A compelling case for LVT
Dominic is a lively explainer. Previously I read his 2014 book on Bitcoin. This time he’s doing the story of taxes right back to the dawn of civilisation.
But it’s what Dom has to say about Money and Land that is most interesting. Yes, Land Value Tax crops up right at the start when he tells us why Hong Kong is such a low-tax entrepreneur’s paradise.
But on p144 Dominic pulls out a real gem
“Many people blame high house prices on lack of newbuild, and population growth. But in the 10 years between 1997 and 2007, though the population grew by 5%, the housing stock grew by 10%. (ref to Positivemoney). If house prices were a simple function of supply and demand, they would have fallen slightly over the period. Instead they tripled.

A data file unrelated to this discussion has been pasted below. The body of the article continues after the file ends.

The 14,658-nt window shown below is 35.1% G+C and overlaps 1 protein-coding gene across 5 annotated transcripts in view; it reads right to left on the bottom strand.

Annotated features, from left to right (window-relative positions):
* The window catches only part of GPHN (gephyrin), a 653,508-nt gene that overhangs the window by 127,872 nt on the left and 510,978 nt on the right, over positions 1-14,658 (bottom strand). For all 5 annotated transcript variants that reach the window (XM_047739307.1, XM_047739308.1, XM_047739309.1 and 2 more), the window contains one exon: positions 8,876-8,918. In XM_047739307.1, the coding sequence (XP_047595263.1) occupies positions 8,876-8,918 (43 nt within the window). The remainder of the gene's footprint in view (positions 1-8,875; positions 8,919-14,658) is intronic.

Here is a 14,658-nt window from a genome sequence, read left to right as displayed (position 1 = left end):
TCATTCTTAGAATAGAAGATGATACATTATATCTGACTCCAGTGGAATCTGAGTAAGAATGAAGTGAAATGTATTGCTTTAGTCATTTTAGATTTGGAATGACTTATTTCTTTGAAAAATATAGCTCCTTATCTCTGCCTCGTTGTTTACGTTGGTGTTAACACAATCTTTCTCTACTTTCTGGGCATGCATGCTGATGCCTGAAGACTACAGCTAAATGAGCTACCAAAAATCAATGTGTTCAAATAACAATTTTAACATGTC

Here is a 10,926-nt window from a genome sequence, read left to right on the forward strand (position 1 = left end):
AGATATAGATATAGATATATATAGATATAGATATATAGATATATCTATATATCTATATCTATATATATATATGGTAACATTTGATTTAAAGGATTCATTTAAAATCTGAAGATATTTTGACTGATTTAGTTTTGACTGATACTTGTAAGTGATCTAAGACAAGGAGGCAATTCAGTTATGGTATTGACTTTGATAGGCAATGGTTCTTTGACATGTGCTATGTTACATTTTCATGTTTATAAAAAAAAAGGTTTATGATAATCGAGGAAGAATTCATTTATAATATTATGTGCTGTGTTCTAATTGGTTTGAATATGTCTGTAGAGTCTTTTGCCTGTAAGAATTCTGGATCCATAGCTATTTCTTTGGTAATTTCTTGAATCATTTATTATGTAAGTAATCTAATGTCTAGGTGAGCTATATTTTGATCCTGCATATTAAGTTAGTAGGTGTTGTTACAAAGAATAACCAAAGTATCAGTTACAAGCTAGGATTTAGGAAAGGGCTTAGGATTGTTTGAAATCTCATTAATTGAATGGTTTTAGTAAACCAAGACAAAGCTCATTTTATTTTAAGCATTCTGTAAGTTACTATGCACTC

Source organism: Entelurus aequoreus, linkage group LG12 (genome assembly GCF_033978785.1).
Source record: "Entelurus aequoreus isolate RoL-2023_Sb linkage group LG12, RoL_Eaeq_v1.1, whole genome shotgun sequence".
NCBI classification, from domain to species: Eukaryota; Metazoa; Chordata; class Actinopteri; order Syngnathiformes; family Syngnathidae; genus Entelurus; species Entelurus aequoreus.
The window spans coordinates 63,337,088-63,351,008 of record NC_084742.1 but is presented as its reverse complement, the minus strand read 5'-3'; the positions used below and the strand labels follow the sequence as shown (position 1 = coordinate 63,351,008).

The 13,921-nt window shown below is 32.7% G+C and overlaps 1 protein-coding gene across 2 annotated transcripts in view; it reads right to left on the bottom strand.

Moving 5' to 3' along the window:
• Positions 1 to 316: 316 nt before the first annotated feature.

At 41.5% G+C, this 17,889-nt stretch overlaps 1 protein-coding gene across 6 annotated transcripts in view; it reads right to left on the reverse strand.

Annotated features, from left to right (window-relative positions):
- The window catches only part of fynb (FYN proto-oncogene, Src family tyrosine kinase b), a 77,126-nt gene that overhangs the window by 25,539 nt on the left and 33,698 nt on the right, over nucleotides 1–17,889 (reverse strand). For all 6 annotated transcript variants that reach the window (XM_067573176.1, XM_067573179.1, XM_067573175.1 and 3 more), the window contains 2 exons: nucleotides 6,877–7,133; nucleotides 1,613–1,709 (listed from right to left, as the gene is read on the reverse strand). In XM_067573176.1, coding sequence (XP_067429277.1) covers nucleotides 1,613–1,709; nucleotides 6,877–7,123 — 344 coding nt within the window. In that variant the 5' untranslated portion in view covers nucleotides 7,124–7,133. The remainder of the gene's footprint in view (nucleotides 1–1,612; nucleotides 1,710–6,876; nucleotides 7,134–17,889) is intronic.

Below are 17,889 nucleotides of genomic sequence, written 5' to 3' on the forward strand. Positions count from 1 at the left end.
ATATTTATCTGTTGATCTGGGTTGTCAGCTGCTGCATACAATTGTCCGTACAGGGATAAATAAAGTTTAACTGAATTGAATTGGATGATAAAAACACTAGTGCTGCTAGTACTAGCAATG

“Mortgage lending over the same period went up by 370% — a commensurate amount. It was the increased supply of money, through the issuance of debt, that caused house prices to rise.”
Brilliant! He gets it!
Only in the last chapter does Dominic make the case that the only way tax can work in future is by Land Value Tax. Like me, he doesn’t like this label.
Instead he calls it L U T — Location Usage Tax. [I’d coined Plot Value Charge for the same thing].
There follows an impassioned, but pretty standard case for LVT/LUT/PVC.
Missing, sad to say, is the By What Means? Question. How do we get there? Where do we start? The 1909 People’s Budget was shot down by politics.
“But this is Utopia” says Dominic. [No need to answer these difficult yet vital questions!]
A highly commendable effort. A great read, with some real gems.
Read it, you’ll like it.
Full ref: Frisby, Dominic (2019) Daylight Robbery: How tax shaped our past and will change our future UK; Penguin Business